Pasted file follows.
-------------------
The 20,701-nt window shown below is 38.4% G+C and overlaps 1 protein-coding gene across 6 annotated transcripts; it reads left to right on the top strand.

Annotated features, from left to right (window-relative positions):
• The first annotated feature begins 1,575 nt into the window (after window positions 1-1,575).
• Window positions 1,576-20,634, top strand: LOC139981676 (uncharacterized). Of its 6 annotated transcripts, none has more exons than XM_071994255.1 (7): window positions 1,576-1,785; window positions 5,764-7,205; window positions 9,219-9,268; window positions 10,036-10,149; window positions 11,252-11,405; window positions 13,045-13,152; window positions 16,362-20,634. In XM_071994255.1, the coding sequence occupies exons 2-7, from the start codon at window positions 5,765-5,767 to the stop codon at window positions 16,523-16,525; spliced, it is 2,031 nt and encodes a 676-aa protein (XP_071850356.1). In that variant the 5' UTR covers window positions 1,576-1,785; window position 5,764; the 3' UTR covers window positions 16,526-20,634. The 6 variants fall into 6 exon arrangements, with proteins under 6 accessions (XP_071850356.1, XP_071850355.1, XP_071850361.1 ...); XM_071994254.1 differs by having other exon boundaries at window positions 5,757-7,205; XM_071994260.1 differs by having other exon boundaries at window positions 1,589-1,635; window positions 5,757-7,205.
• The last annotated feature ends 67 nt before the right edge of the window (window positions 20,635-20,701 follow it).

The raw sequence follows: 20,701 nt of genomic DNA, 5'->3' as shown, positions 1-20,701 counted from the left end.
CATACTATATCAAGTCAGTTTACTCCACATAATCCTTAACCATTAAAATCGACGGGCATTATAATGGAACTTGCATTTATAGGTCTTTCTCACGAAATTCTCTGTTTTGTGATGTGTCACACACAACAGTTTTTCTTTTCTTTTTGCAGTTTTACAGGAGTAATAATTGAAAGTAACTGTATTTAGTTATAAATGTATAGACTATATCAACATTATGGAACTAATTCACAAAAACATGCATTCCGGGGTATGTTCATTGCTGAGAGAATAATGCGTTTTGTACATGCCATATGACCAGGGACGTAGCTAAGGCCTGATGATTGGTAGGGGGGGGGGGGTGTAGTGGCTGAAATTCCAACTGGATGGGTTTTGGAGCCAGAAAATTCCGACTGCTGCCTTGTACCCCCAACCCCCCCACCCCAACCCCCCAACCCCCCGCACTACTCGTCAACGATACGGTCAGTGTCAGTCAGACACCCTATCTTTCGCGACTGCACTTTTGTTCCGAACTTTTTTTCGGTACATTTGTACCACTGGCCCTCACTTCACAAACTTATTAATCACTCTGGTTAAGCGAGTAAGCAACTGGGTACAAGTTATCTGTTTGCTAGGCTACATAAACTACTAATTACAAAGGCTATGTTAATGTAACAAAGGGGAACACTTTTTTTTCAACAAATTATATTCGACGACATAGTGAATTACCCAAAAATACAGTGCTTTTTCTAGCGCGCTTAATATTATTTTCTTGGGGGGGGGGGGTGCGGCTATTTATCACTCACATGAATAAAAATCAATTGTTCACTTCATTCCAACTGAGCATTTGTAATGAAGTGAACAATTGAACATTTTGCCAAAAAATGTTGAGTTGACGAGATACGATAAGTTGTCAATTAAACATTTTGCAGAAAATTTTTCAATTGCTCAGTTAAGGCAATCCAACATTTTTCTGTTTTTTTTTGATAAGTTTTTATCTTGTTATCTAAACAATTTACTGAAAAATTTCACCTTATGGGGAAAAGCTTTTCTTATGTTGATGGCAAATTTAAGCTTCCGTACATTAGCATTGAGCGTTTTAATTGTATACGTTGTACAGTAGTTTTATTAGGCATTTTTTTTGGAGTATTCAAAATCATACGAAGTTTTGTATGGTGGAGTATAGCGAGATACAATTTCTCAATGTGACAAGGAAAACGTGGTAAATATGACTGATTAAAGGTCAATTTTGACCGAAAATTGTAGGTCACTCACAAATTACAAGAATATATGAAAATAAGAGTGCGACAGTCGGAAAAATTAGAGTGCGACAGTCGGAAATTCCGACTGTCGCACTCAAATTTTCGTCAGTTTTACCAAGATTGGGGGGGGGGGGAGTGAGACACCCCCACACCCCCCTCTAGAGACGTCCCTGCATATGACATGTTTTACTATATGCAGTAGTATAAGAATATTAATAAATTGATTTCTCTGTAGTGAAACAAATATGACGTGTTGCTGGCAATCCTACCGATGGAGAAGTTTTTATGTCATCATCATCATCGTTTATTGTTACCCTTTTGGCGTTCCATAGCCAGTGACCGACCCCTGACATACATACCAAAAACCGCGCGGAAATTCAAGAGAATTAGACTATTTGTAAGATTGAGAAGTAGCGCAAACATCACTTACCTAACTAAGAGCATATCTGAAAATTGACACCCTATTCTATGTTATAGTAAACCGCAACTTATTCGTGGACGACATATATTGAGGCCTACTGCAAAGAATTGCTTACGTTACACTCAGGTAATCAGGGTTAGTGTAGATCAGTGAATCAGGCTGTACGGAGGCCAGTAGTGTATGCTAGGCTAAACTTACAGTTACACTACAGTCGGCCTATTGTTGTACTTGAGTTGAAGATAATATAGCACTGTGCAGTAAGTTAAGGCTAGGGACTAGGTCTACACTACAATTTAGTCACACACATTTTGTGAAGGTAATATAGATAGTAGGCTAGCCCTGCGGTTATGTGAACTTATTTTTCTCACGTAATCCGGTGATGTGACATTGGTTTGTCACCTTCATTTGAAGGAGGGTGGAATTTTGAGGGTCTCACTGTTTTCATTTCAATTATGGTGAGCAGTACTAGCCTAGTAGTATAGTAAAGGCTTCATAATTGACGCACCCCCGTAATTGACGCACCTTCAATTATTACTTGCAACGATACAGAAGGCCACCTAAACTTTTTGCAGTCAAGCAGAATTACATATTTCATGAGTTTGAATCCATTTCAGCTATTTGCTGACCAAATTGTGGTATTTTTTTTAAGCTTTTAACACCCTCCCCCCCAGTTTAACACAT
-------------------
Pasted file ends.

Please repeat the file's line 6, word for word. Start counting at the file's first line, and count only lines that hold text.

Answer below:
The raw sequence follows: 20,701 nt of genomic DNA, 5'->3' as shown, positions 1-20,701 counted from the left end.